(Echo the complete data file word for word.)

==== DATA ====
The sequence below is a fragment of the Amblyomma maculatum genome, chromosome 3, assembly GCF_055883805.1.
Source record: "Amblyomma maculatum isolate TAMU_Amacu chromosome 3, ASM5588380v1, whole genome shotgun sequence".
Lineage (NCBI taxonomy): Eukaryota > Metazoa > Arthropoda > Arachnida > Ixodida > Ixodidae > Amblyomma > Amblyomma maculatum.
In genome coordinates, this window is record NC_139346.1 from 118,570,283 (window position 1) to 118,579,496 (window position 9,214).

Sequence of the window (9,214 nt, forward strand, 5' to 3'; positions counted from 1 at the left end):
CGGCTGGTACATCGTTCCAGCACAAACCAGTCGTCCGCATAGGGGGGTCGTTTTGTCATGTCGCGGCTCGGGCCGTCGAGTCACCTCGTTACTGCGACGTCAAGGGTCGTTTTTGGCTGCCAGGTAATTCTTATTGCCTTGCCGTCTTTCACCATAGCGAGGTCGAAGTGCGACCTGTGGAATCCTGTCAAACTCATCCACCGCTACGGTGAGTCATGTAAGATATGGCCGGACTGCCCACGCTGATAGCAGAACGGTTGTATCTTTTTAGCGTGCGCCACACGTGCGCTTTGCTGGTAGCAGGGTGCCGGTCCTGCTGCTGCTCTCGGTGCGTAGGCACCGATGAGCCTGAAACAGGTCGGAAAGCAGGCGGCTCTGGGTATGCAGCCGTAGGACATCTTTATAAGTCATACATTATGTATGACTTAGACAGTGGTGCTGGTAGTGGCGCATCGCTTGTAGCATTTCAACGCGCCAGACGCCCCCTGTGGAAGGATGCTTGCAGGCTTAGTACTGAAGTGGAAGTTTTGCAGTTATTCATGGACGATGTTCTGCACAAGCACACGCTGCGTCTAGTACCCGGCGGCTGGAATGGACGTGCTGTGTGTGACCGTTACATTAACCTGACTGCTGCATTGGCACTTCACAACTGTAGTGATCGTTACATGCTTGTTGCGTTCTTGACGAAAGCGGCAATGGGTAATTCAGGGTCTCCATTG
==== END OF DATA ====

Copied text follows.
The sequence below is a fragment of the Amblyomma maculatum genome, chromosome 3, assembly GCF_055883805.1.
Source record: "Amblyomma maculatum isolate TAMU_Amacu chromosome 3, ASM5588380v1, whole genome shotgun sequence".
Lineage (NCBI taxonomy): Eukaryota > Metazoa > Arthropoda > Arachnida > Ixodida > Ixodidae > Amblyomma > Amblyomma maculatum.
In genome coordinates, this window is record NC_139346.1 from 118,570,283 (window position 1) to 118,579,496 (window position 9,214).

Sequence of the window (9,214 nt, forward strand, 5' to 3'; positions counted from 1 at the left end):
CGGCTGGTACATCGTTCCAGCACAAACCAGTCGTCCGCATAGGGGGGTCGTTTTGTCATGTCGCGGCTCGGGCCGTCGAGTCACCTCGTTACTGCGACGTCAAGGGTCGTTTTTGGCTGCCAGGTAATTCTTATTGCCTTGCCGTCTTTCACCATAGCGAGGTCGAAGTGCGACCTGTGGAATCCTGTCAAACTCATCCACCGCTACGGTGAGTCATGTAAGATATGGCCGGACTGCCCACGCTGATAGCAGAACGGTTGTATCTTTTTAGCGTGCGCCACACGTGCGCTTTGCTGGTAGCAGGGTGCCGGTCCTGCTGCTGCTCTCGGTGCGTAGGCACCGATGAGCCTGAAACAGGTCGGAAAGCAGGCGGCTCTGGGTATGCAGCCGTAGGACATCTTTATAAGTCATACATTATGTATGACTTAGACAGTGGTGCTGGTAGTGGCGCATCGCTTGTAGCATTTCAACGCGCCAGACGCCCCCTGTGGAAGGATGCTTGCAGGCTTAGTACTGAAGTGGAAGTTTTGCAGTTATTCATGGACGATGTTCTGCACAAGCACACGCTGCGTCTAGTACCCGGCGGCTGGAATGGACGTGCTGTGTGTGACCGTTACATTAACCTGACTGCTGCATTGGCACTTCACAACTGTAGTGATCGTTACATGCTTGTTGCGTTCTTGACGAAAGCGGCAATGGGTAATTCAGGGTCTCCATTG